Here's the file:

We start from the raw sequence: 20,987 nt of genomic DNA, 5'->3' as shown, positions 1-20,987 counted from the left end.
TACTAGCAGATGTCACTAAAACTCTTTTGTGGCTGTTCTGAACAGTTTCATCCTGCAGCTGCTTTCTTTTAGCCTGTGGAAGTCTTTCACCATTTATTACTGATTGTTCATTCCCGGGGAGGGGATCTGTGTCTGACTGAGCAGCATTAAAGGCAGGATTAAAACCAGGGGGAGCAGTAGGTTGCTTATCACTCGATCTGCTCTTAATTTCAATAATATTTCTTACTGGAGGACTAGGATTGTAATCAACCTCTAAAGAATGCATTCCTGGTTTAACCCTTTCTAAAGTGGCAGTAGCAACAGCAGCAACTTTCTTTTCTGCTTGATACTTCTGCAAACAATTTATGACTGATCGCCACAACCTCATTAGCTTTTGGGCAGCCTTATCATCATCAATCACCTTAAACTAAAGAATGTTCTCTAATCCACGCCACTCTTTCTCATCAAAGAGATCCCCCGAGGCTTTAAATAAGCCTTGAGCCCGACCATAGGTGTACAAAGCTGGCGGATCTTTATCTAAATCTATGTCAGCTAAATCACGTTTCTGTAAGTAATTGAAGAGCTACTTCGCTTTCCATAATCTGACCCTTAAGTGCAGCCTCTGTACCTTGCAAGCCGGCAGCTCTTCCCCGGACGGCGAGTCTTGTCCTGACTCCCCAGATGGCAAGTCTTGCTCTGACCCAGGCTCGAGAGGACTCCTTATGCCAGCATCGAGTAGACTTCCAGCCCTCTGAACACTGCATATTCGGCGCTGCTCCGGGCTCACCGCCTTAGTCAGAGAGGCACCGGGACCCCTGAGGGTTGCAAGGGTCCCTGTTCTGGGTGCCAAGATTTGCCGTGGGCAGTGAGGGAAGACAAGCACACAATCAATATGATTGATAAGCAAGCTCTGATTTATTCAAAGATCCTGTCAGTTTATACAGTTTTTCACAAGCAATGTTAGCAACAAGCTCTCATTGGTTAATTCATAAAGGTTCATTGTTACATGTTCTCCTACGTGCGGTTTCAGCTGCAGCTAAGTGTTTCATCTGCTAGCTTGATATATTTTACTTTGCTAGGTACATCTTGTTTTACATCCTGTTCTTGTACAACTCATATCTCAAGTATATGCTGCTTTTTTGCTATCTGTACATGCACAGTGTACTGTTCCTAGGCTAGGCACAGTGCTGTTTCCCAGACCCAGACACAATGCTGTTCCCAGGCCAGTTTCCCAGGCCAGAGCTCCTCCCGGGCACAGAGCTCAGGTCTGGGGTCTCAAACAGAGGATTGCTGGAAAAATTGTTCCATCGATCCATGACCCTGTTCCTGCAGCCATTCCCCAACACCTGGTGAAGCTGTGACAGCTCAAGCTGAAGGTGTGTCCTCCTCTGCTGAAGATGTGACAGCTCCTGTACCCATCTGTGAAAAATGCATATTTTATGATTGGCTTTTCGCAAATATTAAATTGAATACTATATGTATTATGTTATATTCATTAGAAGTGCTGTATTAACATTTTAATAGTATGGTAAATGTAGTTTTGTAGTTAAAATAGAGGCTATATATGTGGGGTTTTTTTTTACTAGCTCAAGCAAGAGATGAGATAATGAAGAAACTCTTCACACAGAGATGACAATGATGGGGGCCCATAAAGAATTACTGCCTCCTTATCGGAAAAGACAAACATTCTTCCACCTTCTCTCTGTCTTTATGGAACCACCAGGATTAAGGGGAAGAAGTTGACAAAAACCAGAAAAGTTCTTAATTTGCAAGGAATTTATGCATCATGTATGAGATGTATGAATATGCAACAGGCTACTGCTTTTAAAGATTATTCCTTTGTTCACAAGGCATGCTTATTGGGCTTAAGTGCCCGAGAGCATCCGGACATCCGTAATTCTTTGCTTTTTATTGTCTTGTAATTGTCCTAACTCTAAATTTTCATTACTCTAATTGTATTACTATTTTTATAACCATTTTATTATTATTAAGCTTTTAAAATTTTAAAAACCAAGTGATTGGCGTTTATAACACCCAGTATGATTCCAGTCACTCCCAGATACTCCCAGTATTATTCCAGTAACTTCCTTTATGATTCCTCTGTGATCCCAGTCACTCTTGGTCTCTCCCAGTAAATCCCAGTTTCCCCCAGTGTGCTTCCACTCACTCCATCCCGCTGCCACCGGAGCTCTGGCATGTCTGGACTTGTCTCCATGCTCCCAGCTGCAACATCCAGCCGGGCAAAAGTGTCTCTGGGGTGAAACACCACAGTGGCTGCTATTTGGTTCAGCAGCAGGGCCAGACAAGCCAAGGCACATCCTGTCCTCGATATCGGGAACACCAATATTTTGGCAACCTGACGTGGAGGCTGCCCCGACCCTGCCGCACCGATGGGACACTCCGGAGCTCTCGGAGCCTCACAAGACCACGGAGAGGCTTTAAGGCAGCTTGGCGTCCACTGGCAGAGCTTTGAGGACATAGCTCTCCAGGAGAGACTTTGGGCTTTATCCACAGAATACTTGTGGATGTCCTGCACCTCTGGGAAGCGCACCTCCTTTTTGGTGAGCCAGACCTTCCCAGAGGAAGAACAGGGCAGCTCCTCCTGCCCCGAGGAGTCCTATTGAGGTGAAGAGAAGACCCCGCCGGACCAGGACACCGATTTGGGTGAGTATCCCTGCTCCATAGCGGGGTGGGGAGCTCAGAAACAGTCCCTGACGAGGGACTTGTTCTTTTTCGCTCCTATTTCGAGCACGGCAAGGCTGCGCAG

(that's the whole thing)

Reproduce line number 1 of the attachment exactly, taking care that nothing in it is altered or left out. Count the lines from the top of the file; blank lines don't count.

We start from the raw sequence: 20,987 nt of genomic DNA, 5'->3' as shown, positions 1-20,987 counted from the left end.